Still Disagreeing About What Happened “Yesterday”? Stop Now!

One of the biggest problems in communication is when people continue to argue over things that happened in the past, recently or years ago. No where is it more bruising and destructive than in committed romantic relationships.

In practically every couple therapy session that I have one person will say that s/he is still upset about something the other person said or did. The other person will say that s/he is wrong. This or that was not said or done. “No way!” To which the other person says, “Yes, it was!”  Ad infinitum. Escalation continues. Tempers flare. Both are invested in their belief of the situation. Does anyone win? No. Does compromise happen? No.

People get invested in their perception. Get that? “Perception”. One definition I read stated that perception is “A way of regarding, understanding, or interpreting something; a mental impression.” Notice the definition said “a” way, not “the” way.  (I will never forget my first Scripture class in the seminary when the professor held up a book and said that the name of it was “A History of Israel”. Then he said, “Gentleman, note the title is “A history” … not “The history”. Point made.)

Perception is a SUBJECTIVE sensory experience. It is not objective. So-o-o, when someone states that this or that occurred, s/he is stating his or her subjective remembering of the situation. When people start arguing in my office about what had happened or said I ask them to stop talking. Then I ask if either of them brought with them the video or audio tape of this situation. Of course, they did not.

Then I say there will be no more mention of the who did or did not do what the other person says happened. Further discussion will focus on the needs and wants of each going forward and how to best communicate and effectuate such positive outcomes. The past cannot be changed and to continue to argue about it is destructive. Let it go, move on!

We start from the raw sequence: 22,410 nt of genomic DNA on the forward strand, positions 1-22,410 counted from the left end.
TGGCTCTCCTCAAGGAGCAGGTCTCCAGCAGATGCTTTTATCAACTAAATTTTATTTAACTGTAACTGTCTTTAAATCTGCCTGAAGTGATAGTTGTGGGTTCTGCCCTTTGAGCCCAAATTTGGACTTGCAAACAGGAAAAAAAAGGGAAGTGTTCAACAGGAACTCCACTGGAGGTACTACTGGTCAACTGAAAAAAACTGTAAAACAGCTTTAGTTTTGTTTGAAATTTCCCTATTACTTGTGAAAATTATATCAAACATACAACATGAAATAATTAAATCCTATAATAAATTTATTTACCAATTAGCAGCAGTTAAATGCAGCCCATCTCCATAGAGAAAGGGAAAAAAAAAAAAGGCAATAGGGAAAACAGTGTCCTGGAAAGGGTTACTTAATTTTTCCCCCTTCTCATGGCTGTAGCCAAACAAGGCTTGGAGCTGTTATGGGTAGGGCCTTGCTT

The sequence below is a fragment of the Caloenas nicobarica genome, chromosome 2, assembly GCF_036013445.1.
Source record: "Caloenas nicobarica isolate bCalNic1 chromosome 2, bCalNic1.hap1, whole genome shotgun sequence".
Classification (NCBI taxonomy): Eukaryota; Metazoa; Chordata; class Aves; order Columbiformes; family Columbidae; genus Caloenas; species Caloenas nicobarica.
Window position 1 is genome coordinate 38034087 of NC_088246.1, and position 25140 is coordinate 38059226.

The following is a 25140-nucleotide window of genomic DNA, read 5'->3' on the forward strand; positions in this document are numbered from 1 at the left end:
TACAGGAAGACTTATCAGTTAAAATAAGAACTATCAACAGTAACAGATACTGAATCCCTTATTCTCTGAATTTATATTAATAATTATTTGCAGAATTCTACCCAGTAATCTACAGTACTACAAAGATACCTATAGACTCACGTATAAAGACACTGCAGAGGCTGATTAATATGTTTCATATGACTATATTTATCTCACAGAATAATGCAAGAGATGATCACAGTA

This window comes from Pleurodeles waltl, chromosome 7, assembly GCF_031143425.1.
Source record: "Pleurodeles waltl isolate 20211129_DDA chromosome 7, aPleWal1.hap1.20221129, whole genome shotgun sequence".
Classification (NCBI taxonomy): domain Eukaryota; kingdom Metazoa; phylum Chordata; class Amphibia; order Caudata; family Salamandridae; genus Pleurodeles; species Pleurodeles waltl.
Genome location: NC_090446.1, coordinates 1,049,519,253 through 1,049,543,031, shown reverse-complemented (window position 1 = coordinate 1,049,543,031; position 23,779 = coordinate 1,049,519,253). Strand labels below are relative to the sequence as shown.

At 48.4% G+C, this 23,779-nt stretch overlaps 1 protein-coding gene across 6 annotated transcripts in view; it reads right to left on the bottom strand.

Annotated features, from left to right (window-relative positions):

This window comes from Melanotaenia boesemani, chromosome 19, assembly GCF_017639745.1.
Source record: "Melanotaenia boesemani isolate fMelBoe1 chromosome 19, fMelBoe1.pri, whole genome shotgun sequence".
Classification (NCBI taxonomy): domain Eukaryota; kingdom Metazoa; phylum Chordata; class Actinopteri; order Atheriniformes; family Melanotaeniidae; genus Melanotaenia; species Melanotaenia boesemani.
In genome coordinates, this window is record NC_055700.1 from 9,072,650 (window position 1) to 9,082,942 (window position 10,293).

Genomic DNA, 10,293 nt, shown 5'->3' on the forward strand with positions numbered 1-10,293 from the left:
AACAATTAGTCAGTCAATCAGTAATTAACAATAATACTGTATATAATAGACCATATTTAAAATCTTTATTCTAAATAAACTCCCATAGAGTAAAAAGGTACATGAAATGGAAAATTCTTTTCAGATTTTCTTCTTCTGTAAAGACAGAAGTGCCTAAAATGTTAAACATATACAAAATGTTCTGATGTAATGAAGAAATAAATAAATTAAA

This moving on is hard for most individuals in this power exchange. S/he wants to be right, to be vindicated. Well, if one person needs to be “right”, then the other person needs to be “wrong”. And who wants that – nobody!

When such disagreements about the past need closure I ask each individual to say something like this, “I thought that’s what was said, maybe I am wrong” and the other person says the same. “Wiggle room” results with nobody having to “win” and a respectful communication allowing each to move on while letting go of needing to be “right”.


Respected Reader, may you do your best to not get caught up in the negative past. “You cannot go forward while looking back over your shoulder.” Maximize living in the present with an eye open to create a wonderful future. Respectful communication in this vein leads to more smiles and connectedness with the other person. Well worth this extra effort!

“The unexamined life is not worth living”   Socrates




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